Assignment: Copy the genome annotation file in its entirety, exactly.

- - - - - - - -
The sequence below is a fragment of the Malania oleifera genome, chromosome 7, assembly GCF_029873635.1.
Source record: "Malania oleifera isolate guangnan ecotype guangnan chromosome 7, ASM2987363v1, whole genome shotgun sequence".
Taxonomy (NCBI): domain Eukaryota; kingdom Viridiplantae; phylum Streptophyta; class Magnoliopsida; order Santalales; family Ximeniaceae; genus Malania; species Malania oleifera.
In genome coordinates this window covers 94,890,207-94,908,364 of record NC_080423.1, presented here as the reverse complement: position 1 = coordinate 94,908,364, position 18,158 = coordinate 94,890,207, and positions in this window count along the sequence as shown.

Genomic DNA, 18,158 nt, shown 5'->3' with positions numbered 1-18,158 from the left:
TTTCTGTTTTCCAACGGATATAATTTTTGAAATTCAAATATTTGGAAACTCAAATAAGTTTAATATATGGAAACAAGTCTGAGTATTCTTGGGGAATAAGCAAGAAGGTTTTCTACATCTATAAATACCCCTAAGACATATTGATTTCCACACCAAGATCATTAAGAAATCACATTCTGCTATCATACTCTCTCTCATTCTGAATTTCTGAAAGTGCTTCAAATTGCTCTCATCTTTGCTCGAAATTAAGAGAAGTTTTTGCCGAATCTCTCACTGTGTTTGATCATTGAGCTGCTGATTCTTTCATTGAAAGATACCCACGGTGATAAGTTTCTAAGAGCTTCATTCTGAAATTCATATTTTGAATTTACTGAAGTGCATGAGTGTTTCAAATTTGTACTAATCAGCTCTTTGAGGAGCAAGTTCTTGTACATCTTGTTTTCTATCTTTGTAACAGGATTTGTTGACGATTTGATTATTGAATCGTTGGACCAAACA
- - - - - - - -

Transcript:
The sequence below is a fragment of the Malania oleifera genome, chromosome 7, assembly GCF_029873635.1.
Source record: "Malania oleifera isolate guangnan ecotype guangnan chromosome 7, ASM2987363v1, whole genome shotgun sequence".
Taxonomy (NCBI): domain Eukaryota; kingdom Viridiplantae; phylum Streptophyta; class Magnoliopsida; order Santalales; family Ximeniaceae; genus Malania; species Malania oleifera.
In genome coordinates this window covers 94,890,207-94,908,364 of record NC_080423.1, presented here as the reverse complement: position 1 = coordinate 94,908,364, position 18,158 = coordinate 94,890,207, and positions in this window count along the sequence as shown.

Genomic DNA, 18,158 nt, shown 5'->3' with positions numbered 1-18,158 from the left:
TTTCTGTTTTCCAACGGATATAATTTTTGAAATTCAAATATTTGGAAACTCAAATAAGTTTAATATATGGAAACAAGTCTGAGTATTCTTGGGGAATAAGCAAGAAGGTTTTCTACATCTATAAATACCCCTAAGACATATTGATTTCCACACCAAGATCATTAAGAAATCACATTCTGCTATCATACTCTCTCTCATTCTGAATTTCTGAAAGTGCTTCAAATTGCTCTCATCTTTGCTCGAAATTAAGAGAAGTTTTTGCCGAATCTCTCACTGTGTTTGATCATTGAGCTGCTGATTCTTTCATTGAAAGATACCCACGGTGATAAGTTTCTAAGAGCTTCATTCTGAAATTCATATTTTGAATTTACTGAAGTGCATGAGTGTTTCAAATTTGTACTAATCAGCTCTTTGAGGAGCAAGTTCTTGTACATCTTGTTTTCTATCTTTGTAACAGGATTTGTTGACGATTTGATTATTGAATCGTTGGACCAAACA